gaping wound, oozing forth most of the pus which shocks and
disappoints the public as they view their public schools. The
community and political arenas assume that school grades are
valid and reliable predictors of learning and ability. And the
dark secret we educators never talk about is that they really
are neither reliable nor valid. Would anyone like to defend
our educational grading system to the American public?
of the first things you learn in statistics is that a measuring
device has no intrinsic validity. The validity is determined
by its use. In other words, an ACT test alone carries no validity.
The validity comes when you look at what it is used to measure
or predict. Is the ACT a valid predictor of intelligence? Is
it a valid predictor of college success? Is the ACT a predictor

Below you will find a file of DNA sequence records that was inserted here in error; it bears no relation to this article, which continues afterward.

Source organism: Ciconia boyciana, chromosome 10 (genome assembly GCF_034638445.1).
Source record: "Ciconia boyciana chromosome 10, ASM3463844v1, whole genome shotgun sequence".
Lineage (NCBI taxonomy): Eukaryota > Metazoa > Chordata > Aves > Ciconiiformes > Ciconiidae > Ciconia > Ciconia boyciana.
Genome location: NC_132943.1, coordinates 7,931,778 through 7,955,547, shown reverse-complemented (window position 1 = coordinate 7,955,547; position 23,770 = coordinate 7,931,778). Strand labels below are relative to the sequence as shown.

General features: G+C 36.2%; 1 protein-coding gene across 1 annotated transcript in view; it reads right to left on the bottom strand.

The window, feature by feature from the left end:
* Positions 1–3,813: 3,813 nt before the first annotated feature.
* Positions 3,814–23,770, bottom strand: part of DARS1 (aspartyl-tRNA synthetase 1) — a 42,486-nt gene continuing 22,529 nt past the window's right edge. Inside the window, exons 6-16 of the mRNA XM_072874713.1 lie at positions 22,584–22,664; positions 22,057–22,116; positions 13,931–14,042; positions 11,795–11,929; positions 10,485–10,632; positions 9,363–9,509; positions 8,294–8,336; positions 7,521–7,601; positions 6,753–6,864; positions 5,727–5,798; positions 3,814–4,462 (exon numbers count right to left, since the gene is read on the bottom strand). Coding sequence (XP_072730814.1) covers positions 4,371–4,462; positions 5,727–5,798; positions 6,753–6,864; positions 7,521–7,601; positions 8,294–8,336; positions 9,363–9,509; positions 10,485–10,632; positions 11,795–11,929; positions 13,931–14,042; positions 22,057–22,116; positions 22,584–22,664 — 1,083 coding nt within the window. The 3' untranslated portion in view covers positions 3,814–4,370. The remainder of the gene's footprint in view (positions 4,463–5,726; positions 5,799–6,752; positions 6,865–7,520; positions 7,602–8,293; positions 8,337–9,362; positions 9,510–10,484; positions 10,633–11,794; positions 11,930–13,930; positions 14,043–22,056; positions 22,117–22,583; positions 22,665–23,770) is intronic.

of your ability to drive a car? Is it valid in terms of how
well you can raise pigs? You can see that the validity for the
ACT would vary wildly in these situations. The ACT may be somewhat
valid in its ability to predict college success, but not valid
at all in its ability to predict successful pig farming.
the American public assumes that school grades are a valid predictor
of learning and ability. They mistakenly believe that grades
measure these things somewhat accurately. What disappoints them
most is that they see so many blatant examples that indicate
otherwise. They see too many students making good, or at least
passing grades who actually appear to have learned very little.
They see too many students who have the ability to learn and
do complex thinking who have failed classes and dropped out
is not to say that students who make high marks or grades in
school are not learning anything or are not gifted young people.
For many, if not most, are. But the system is not reliable.
is the other measure of a test Something is reliable if it is
consistent. A test is reliable if it gives you a fairly similar